By Lauren Mickler, Student Volunteer
“I forgot how to play Four Square.” I told my friend Yalda as we scrambled to find another game to play. We were surrounded by screaming, laughing, fast elementary school kids at the Sulzbacher Center, which is a homeless shelter that not only houses women, children, and men but helps them find jobs. The games we had planned for this Friday night adventure took less than a half hour to play through, and our imaginations were running on fumes. Volunteers were rattling off childhood games, and I seemed to recall that Four Square was a lot of fun. However, the nuances of the game escaped me, and I realized very suddenly that I was an adult. Soon enough, one of the more outspoken kids started explaining how to play, essentially saving the day, at least from my perspective. Less than five minutes after it had started, however, we were playing freeze tag again. I felt myself relax and let go of control. Becoming an adult is frightening, to say the least, but I understood that being open to following an 8-year-old was enough.
Here’s the thing, while this could be a story about adults who learn the meaning of life from children, I feel that would be undercutting the reason that we decided to volunteer in the first place. One of the Sulzbacher Center’s employees was thanking us, because usually these kids are so bored on Friday nights. No one comes to visit them. We did not come to preach some message to these kids, we did not come to endorse a product, or even motivate them to do anything. What we did do was show up. In the simplest, most relatable way we knew how; fun. I can’t say for certain what those kids got out of us being there, but I hope that they felt loved and worthy at the end of the night. I hope that they knew that someone wanted to spend time with them for no reason other than that.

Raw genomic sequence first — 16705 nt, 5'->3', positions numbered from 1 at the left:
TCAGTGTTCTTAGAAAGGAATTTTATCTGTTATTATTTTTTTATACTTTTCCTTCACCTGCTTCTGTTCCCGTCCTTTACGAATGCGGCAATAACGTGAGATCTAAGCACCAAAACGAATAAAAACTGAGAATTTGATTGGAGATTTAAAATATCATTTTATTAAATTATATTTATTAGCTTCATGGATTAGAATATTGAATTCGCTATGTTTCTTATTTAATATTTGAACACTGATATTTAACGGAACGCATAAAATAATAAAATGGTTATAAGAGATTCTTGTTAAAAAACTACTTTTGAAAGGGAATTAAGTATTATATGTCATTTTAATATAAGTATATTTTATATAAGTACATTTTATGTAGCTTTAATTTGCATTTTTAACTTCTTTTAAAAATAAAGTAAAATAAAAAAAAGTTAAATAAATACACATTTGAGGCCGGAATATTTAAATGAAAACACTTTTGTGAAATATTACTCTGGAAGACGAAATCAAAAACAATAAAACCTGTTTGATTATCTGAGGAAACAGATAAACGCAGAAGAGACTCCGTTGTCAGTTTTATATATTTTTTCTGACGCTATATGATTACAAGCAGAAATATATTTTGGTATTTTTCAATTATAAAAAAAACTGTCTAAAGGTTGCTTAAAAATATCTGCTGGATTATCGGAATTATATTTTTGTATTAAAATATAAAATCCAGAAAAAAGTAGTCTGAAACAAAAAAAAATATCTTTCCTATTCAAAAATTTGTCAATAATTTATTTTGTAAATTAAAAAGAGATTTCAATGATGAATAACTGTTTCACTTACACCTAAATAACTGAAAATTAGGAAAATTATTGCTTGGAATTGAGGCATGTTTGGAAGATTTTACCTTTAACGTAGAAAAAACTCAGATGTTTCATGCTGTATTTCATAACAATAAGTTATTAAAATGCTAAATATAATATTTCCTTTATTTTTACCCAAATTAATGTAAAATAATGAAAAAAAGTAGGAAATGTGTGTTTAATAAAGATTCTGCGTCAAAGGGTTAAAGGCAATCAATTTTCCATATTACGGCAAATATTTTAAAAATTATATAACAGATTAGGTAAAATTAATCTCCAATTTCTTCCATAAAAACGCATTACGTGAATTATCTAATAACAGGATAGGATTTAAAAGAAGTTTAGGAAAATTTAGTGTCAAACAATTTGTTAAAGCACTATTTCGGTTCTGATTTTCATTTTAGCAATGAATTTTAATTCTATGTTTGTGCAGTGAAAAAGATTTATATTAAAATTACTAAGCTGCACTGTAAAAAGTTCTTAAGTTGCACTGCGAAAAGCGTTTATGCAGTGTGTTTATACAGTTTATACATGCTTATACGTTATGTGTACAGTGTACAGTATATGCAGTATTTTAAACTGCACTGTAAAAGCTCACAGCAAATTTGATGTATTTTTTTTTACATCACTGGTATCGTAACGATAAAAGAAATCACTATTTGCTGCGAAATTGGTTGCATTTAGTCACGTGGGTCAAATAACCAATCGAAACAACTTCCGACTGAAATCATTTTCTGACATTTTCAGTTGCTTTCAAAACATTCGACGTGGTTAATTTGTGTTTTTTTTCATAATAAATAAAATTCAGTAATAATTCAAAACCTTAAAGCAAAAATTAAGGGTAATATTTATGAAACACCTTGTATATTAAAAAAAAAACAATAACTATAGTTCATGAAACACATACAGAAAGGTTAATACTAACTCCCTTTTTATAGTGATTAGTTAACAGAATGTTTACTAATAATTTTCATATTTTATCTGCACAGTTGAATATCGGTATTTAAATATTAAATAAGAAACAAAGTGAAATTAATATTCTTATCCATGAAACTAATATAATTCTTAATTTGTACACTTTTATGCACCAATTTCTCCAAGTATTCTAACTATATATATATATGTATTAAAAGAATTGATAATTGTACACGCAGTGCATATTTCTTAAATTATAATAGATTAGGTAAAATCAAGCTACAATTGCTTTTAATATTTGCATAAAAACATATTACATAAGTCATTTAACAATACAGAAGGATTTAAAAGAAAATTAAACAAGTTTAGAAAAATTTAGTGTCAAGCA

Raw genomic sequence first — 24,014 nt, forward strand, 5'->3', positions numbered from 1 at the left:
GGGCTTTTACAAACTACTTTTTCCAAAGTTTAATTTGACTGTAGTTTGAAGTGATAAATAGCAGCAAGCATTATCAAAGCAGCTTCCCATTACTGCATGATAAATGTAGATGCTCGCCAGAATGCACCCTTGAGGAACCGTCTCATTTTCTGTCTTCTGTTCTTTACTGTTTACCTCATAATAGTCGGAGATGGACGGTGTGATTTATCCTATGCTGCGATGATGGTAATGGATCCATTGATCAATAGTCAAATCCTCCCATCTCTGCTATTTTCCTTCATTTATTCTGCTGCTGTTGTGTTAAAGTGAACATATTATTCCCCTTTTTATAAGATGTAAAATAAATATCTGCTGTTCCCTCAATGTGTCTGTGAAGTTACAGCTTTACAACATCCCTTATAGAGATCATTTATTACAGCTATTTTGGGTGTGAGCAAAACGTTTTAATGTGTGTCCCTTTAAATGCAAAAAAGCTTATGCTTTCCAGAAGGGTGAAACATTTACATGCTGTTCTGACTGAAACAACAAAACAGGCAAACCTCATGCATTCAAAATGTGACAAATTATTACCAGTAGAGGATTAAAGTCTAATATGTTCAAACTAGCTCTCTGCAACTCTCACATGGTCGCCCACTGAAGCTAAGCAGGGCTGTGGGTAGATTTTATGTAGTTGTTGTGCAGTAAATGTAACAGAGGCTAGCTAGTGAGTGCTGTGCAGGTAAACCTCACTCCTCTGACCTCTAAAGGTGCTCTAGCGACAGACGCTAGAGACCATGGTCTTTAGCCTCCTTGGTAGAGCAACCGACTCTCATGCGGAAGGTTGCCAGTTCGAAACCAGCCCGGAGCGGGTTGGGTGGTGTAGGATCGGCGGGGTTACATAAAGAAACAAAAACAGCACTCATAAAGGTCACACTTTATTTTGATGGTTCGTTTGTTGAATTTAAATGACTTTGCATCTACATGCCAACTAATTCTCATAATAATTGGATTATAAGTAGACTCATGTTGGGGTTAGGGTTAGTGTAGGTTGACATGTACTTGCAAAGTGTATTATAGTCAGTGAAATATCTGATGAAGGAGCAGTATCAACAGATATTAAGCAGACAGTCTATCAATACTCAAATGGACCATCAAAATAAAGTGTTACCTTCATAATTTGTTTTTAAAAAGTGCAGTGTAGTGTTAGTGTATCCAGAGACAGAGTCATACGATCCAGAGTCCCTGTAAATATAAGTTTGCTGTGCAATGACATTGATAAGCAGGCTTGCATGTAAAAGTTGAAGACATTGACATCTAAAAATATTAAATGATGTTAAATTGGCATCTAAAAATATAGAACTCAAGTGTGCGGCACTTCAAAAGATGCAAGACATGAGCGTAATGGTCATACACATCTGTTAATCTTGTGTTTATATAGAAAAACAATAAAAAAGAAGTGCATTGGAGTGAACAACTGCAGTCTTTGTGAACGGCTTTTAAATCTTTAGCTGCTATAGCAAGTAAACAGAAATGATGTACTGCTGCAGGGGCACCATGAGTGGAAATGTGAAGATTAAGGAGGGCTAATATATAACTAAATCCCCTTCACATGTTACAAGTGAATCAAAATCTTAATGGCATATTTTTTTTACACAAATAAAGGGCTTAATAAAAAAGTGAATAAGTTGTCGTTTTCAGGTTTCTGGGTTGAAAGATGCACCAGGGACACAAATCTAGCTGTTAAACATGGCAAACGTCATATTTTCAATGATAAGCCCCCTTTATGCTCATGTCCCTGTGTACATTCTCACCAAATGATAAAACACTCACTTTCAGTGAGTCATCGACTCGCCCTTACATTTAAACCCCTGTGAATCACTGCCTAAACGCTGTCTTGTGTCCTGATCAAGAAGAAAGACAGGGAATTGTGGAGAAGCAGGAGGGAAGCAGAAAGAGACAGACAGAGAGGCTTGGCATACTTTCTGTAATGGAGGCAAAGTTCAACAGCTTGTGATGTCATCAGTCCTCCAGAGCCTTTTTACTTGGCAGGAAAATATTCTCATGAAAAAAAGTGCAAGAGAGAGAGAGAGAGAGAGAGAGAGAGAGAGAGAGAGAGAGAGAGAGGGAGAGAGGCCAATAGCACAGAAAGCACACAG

At the Interfaith center, a staple at almost all of our events is the Check-in. We introduce ourselves, our religious or non-religious worldview, and why we’re here. So, why was I, Lauren Mickler, a Spiritual Catholic, here? Why was I out of breath, sweaty, and uncomfortable? Certainly, because it was the right thing to do. Maybe a little because Yalda, my UNF interfaith friend, had organized it, and I wanted to support her. The games we picked were fun, but enough to drive all the way downtown? I think it was because I felt a call from my Higher Power to go. There were reasons, surely, but I think I really went because it was the thing to do. And while I was there, I noticed that no check-in took place. These kids weren’t asking me what my religious identity was, or why I was white and they weren’t. They didn’t ask why I was wearing what I was, or why I was there. If I looked in their eyes when I spoke, they looked back. I think Tarah Trueblood, the Interfaith Center director, put it best when she said “It was enough to just be human.”